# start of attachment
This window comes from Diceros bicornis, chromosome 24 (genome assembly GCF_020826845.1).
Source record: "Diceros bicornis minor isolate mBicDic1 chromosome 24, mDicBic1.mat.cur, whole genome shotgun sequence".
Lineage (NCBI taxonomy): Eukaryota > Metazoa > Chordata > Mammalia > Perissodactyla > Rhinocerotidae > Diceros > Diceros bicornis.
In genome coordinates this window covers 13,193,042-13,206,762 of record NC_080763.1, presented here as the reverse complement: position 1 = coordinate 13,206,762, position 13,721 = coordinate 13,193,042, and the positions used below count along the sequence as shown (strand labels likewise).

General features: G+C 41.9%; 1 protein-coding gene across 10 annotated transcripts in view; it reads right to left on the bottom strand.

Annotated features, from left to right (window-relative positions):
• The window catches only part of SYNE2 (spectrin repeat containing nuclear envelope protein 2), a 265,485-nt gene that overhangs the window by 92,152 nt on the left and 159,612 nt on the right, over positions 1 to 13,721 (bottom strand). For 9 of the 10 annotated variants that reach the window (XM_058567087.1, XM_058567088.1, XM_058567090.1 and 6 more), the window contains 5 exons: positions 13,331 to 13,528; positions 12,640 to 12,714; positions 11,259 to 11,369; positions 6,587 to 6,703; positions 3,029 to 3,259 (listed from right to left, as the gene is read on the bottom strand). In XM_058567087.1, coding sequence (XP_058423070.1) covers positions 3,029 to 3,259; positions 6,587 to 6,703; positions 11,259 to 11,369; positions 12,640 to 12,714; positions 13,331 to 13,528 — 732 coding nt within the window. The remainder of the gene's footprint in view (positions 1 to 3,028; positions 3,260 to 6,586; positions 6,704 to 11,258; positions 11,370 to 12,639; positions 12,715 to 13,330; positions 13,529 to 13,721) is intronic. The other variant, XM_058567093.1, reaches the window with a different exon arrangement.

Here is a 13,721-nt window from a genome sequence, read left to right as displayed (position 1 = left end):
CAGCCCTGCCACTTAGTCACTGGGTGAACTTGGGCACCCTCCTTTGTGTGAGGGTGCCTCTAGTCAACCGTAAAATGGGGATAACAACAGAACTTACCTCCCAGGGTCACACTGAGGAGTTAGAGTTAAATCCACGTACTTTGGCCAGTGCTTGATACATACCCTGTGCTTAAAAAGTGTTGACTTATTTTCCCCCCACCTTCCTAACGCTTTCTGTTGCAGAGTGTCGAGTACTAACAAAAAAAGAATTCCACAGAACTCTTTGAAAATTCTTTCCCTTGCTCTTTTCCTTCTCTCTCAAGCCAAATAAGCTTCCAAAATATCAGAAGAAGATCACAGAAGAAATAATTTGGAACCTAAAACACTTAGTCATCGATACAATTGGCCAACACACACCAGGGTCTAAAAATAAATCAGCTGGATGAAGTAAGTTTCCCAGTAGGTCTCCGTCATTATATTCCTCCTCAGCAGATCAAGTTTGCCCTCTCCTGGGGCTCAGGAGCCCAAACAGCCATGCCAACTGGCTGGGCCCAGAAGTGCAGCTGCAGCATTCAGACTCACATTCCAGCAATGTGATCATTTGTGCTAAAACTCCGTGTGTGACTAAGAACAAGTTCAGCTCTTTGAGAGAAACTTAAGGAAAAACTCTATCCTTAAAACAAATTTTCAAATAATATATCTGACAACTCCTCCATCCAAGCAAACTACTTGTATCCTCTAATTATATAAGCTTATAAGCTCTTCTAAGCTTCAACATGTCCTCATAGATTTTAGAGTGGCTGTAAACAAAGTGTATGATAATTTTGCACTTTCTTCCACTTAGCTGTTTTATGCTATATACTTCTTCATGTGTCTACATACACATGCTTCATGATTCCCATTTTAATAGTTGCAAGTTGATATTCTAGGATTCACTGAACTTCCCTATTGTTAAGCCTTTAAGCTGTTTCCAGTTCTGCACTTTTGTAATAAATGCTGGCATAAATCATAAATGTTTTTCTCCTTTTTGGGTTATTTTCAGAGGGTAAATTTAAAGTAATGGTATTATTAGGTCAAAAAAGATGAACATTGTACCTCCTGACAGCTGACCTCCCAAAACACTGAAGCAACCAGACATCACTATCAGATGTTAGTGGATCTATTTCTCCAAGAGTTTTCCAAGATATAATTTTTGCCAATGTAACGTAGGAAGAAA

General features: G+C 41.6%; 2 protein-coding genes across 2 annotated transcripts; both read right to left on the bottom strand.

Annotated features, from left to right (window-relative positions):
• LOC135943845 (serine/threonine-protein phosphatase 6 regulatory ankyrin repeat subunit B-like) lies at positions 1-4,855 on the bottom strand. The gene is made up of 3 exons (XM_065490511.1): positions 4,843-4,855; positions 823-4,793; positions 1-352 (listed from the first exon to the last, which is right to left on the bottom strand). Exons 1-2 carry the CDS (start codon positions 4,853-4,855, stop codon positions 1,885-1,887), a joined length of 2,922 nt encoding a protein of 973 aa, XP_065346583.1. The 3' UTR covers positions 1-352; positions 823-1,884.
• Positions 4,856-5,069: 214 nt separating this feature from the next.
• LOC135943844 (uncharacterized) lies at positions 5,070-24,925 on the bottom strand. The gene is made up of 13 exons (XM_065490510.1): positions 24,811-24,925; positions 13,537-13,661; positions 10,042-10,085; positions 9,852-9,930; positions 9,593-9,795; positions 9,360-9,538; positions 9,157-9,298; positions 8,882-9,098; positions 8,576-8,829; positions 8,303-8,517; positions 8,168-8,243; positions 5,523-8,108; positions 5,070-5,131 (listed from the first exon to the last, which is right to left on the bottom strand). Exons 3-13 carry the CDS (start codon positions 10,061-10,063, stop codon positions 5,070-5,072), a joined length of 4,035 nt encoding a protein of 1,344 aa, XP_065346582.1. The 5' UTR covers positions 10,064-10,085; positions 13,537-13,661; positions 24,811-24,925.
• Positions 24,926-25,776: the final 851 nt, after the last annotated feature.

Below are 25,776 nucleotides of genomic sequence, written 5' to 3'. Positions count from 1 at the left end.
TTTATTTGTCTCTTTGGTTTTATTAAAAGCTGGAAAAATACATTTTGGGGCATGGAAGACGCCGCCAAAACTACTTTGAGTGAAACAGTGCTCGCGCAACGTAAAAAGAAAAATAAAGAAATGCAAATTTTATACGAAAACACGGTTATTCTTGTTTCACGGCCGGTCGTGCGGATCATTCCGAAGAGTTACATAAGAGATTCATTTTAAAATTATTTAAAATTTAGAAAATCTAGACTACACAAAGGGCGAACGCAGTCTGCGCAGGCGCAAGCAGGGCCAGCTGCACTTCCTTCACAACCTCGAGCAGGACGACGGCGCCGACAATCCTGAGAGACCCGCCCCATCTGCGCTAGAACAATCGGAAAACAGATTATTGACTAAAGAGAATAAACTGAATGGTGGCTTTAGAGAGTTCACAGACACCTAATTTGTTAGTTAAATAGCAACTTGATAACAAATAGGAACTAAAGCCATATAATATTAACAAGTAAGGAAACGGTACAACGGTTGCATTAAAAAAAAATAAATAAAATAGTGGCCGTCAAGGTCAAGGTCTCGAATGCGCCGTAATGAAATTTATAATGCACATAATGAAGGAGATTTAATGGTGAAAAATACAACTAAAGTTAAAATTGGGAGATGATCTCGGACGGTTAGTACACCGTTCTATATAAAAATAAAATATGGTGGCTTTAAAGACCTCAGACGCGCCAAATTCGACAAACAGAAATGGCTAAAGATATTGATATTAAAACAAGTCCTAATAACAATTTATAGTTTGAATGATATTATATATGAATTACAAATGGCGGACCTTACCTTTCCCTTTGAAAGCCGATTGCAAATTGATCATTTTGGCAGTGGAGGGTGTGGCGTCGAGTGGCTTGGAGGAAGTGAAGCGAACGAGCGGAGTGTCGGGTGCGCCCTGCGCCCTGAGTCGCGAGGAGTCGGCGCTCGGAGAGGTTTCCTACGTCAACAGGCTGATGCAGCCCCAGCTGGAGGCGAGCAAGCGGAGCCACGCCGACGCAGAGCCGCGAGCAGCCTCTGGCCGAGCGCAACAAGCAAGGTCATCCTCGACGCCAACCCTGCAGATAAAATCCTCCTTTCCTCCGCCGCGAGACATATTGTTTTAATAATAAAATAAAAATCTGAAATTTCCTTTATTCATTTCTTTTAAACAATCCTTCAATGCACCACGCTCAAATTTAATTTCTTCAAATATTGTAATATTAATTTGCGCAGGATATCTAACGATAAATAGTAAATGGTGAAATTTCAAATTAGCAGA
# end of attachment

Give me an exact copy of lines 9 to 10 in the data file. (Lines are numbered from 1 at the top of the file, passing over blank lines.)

CAGCCCTGCCACTTAGTCACTGGGTGAACTTGGGCACCCTCCTTTGTGTGAGGGTGCCTCTAGTCAACCGTAAAATGGGGATAACAACAGAACTTACCTCCCAGGGTCACACTGAGGAGTTAGAGTTAAATCCACGTACTTTGGCCAGTGCTTGATACATACCCTGTGCTTAAAAAGTGTTGACTTATTTTCCCCCCACCTTCCTAACGCTTTCTGTTGCAGAGTGTCGAGTACTAACAAAAAAAGAATTCCACAGAACTCTTTGAAAATTCTTTCCCTTGCTCTTTTCCTTCTCTCTCAAGCCAAATAAGCTTCCAAAATATCAGAAGAAGATCACAGAAGAAATAATTTGGAACCTAAAACACTTAGTCATCGATACAATTGGCCAACACACACCAGGGTCTAAAAATAAATCAGCTGGATGAAGTAAGTTTCCCAGTAGGTCTCCGTCATTATATTCCTCCTCAGCAGATCAAGTTTGCCCTCTCCTGGGGCTCAGGAGCCCAAACAGCCATGCCAACTGGCTGGGCCCAGAAGTGCAGCTGCAGCATTCAGACTCACATTCCAGCAATGTGATCATTTGTGCTAAAACTCCGTGTGTGACTAAGAACAAGTTCAGCTCTTTGAGAGAAACTTAAGGAAAAACTCTATCCTTAAAACAAATTTTCAAATAATATATCTGACAACTCCTCCATCCAAGCAAACTACTTGTATCCTCTAATTATATAAGCTTATAAGCTCTTCTAAGCTTCAACATGTCCTCATAGATTTTAGAGTGGCTGTAAACAAAGTGTATGATAATTTTGCACTTTCTTCCACTTAGCTGTTTTATGCTATATACTTCTTCATGTGTCTACATACACATGCTTCATGATTCCCATTTTAATAGTTGCAAGTTGATATTCTAGGATTCACTGAACTTCCCTATTGTTAAGCCTTTAAGCTGTTTCCAGTTCTGCACTTTTGTAATAAATGCTGGCATAAATCATAAATGTTTTTCTCCTTTTTGGGTTATTTTCAGAGGGTAAATTTAAAGTAATGGTATTATTAGGTCAAAAAAGATGAACATTGTACCTCCTGACAGCTGACCTCCCAAAACACTGAAGCAACCAGACATCACTATCAGATGTTAGTGGATCTATTTCTCCAAGAGTTTTCCAAGATATAATTTTTGCCAATGTAACGTAGGAAGAAA

General features: G+C 41.6%; 2 protein-coding genes across 2 annotated transcripts; both read right to left on the bottom strand.